Saturday, January 09, 2010

(TIMES) The Art Of Farming - World food crisis: Zambia should increase agro production, exports

The Art Of Farming - World food crisis: Zambia should increase agro production, exports
By STANSLOUS NGOSA

THE world food crisis is a grand opportunity for Zambia to take advantage of in terms of agriculture exports, foreign exchange income generation and employment creation.

Even with the abundant land, water resources and good climate, the country’s agriculture sector remains under-developed and dominated by small scale farmers.
Out of the total arable land available, according to the National Agriulture Policy, only 15 per cent is under cultivation, whilst the country’s vast water resource remains unharnessed, with most of the water draining out to the open seas via other countries.

Also, most of the agricultural activity remains at small scale level and dependent on seasonal rains.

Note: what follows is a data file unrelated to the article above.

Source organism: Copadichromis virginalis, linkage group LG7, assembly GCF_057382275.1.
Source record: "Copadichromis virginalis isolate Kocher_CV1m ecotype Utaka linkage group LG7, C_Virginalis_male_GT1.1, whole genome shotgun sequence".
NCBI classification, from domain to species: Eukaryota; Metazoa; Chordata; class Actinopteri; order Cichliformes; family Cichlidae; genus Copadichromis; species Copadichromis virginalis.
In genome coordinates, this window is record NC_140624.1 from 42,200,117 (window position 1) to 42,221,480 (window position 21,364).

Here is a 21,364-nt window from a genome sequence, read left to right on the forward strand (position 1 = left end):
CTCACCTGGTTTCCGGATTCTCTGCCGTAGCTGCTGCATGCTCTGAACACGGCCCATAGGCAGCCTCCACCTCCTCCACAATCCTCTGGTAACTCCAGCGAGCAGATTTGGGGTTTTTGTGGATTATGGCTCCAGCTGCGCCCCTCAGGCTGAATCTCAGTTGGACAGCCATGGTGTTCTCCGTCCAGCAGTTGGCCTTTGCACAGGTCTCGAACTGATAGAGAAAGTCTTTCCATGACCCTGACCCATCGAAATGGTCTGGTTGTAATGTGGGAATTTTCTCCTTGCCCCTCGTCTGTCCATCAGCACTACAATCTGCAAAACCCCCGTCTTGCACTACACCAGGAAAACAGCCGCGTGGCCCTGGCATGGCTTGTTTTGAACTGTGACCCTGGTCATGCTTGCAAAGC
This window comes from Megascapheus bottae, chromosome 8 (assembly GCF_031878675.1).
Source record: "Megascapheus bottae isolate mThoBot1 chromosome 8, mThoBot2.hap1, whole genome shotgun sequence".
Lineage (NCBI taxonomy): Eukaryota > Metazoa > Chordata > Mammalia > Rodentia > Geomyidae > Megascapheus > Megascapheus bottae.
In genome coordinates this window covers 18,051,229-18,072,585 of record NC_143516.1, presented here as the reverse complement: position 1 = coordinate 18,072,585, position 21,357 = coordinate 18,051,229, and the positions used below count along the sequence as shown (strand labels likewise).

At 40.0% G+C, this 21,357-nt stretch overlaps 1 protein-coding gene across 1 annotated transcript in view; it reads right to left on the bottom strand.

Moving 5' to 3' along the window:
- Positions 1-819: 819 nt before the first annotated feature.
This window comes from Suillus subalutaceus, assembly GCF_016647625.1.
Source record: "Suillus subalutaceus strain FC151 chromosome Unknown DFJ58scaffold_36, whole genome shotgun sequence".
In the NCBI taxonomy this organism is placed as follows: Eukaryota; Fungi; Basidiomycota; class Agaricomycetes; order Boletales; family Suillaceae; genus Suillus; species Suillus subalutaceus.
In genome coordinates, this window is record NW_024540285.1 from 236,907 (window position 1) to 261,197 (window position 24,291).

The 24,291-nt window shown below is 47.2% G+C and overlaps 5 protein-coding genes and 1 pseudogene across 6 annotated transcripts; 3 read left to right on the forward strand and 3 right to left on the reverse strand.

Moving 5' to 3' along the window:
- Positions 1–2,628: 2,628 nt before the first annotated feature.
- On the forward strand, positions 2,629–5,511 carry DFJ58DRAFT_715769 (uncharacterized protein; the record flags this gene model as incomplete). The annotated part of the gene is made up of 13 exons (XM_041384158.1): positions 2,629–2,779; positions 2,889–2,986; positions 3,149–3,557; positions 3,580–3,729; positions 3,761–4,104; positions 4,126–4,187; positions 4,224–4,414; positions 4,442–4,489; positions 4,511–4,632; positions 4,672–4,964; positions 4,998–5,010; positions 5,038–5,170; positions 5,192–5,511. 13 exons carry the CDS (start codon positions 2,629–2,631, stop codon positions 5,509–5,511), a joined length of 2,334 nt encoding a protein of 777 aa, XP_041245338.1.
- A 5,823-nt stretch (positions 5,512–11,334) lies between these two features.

However, with the new development in the agricultural sector such as the Governments’ approval of the National Cooperative Policy, the revised livestock and animal laws, the formulation of the National Agriculture Policy and the just signed Memorundum of Understanding (MOU) between Zambia and South Africa, could help promote the sector.

Zambia and South Africa signed six MoUs which included the agriculture sector when president Jacob Zuma was in the country on a state visit recently.

The two countries seek through the MoU to improve access to global market for exports to mitigate the variuos economic challenges affectinhg the two countries.
All these developments would signficantly lead to growth in the sector subsquently stimulate job creation and poverty reduction.

The world food crisis is likely to persist for sometime as global warming, which has brought about adverse weather to many food producing parts of the world, continues.
Ndola economist Hobby Simuchile, said the abundance of land and water resources as well as ideal climate give Zambia immense potential for increased agricultural production.

Mr Simuchile says being productive will put the country at an advantage to respond positively to the current world crisis by increasing food production for export to the world market and consequently increase its foreign exchange earnings.